The strain of West Nile virus that causes neurological symptoms arose in New York in 1999, when the virus first caused an outbreak in the United States. Because of the broad parameters for enrolling patients in their study, Long thinks they were able to capture more cases of neurologically-involved West Nile virus than would have otherwise been confirmed. When compared to patients who tested positive for Japanese encephalitis virus, patients who had acquired West Nile virus were more likely to have seizures, encephalitis, hyper excitability, hallucinations, catatonia and stupor.

“The most common neurologic disease in this area from a mosquito would be Japanese encephalitis,” Long said. “I just wonder if it’s being supplanted in this area by West Nile virus.”

The project also trapped more than 8,900 mosquitos throughout Karachi to survey what kinds of mosquitos were present, and how their numbers fluctuated in tangent with air temperature. After a record-breaking heat wave was omitted, mosquito abundance correlated with higher air temperatures; and the human cases of West Nile virus lagged a few weeks behind as would be expected given the incubation period.

Their insect catch was dominated by Culex mosquitos, with just a few Aedes species showing up. Culex is the main driver of West Nile virus, while certain Aedes species spread Chikungunya. Long thinks the proportional discrepancy in types of mosquitos found was an artifact of the traps themselves and that there were likely far more Aedes mosquitos present than the study found.

The presence of West Nile virus in Pakistan is best understood in the context of bordering countries. Within the past few years, the virus has been detected in Iran, Afghanistan and India where it has infected people, horses, domestic and wild birds, and Culex mosquitoes – and it’s even been identified as the cause of human encephalitis cases.

The only reason it had gone unreported in Pakistan is simply because no one was looking.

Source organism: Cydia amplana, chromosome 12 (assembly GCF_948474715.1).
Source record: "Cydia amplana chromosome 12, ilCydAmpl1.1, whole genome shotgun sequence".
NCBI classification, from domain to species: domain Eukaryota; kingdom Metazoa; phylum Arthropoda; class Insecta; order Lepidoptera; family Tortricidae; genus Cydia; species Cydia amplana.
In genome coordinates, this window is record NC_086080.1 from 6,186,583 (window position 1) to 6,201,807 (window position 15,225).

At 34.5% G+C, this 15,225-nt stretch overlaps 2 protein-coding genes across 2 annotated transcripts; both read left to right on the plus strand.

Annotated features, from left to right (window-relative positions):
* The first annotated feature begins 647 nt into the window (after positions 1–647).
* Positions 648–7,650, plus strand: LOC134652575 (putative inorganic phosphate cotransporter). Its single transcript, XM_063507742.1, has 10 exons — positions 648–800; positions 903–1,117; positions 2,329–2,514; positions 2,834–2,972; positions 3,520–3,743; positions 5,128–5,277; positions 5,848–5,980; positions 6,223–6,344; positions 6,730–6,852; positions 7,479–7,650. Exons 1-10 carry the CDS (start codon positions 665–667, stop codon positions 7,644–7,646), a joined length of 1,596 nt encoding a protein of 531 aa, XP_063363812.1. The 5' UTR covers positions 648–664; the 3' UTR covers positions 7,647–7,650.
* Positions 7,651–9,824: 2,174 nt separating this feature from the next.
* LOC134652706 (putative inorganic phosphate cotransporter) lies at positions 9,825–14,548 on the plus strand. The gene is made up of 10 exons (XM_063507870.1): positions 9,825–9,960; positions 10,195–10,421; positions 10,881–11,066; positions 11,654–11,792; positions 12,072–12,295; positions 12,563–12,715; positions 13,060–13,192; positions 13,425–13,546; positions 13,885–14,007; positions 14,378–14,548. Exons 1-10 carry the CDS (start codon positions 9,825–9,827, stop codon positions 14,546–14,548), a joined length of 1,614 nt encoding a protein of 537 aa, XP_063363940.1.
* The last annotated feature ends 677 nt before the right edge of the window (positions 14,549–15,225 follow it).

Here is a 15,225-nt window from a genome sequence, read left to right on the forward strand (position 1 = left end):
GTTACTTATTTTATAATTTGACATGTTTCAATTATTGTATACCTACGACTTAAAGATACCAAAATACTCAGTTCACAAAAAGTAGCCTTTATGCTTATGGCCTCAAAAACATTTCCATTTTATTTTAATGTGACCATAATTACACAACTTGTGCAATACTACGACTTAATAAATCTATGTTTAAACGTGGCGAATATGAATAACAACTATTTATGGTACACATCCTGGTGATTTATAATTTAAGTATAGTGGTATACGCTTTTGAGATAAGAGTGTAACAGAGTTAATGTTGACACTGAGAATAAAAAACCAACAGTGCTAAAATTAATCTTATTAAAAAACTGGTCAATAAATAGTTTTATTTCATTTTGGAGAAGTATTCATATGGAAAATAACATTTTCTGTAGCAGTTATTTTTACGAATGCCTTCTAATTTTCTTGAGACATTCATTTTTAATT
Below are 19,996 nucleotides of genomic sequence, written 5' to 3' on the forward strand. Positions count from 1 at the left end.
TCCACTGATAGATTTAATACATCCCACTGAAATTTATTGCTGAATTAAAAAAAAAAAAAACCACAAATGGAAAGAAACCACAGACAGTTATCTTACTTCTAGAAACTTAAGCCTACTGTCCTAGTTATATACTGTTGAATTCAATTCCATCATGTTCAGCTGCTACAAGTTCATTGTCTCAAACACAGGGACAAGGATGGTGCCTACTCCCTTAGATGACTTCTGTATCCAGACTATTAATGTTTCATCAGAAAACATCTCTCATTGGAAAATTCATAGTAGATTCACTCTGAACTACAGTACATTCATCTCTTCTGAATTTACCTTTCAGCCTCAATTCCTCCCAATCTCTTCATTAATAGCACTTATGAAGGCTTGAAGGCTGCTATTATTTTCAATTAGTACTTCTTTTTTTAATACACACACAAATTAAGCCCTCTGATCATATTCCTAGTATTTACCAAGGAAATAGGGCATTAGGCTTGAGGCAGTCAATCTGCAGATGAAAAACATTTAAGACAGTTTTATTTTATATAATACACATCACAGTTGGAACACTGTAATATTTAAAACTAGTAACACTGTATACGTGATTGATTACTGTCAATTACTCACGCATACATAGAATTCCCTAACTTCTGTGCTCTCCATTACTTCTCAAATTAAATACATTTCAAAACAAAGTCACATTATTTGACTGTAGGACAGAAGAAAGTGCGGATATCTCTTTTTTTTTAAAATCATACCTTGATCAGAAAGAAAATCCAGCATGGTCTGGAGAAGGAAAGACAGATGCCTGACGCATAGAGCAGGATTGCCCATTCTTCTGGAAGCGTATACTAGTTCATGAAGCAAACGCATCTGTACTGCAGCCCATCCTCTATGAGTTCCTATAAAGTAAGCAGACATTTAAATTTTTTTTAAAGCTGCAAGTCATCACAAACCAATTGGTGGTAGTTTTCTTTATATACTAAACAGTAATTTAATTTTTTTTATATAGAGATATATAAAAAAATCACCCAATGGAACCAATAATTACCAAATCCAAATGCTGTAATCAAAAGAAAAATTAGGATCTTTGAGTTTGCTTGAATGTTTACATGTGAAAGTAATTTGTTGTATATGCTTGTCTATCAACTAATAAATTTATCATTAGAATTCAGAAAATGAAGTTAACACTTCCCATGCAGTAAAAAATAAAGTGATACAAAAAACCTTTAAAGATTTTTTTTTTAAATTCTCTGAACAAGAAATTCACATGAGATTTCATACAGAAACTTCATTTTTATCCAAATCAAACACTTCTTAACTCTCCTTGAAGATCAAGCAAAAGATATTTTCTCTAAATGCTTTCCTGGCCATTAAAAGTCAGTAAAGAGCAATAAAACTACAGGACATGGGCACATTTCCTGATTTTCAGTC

Chikungunya: The virus that stole Christmas

About a year after the West Nile outbreak, a second epidemic began sweeping Karachi in November and December 2016. Warm temperatures reaching the mid 70s to low 80s are becoming typical in these months as the region experiences climactic shifts to warmer winters.

“A couple of days before Christmas, Erum emailed that she had to bring her team in, they were seeing really bad febrile arthritis and they suspected Chikungunya,” Long said. Their suspicions proved correct, and the fever-surveillance study happened to capture a second epidemic in real time. Over the study period, 102 of 997 patients tested positive for Chikungunya. Other health entities in the country confirmed more than 4,000 cases in Karachi that winter and it’s thought that more than 30,000 people were sickened.

Chikungunya is more symptomatic in people than is West Nile virus, and in addition to fever, it can cause severe joint and muscle pain. Similar to West Nile virus, the study found neurological symptoms in up to 49 percent of the Chikungunya-infected patients. This was the first time neurologically involved Chikungunya was widely documented in an Asian country. It had previously been thought of only as a rare complication. “But as you can see, our finding was that it is not at all rare,” Long said.

Around 21.6 percent of Chikungunya patients in the study experienced encephalitis, with 5 percent experiencing a severe nerve-damaging form known as acute disseminated encephalomyelitis. Although Chikungunya-infected patients were just as likely as sufferers of West Nile virus to experience neurological symptoms and encephalitis, they were 4.5 times more likely to experience abnormally low levels of lymphocytes—specialized white blood cells with important immune functions.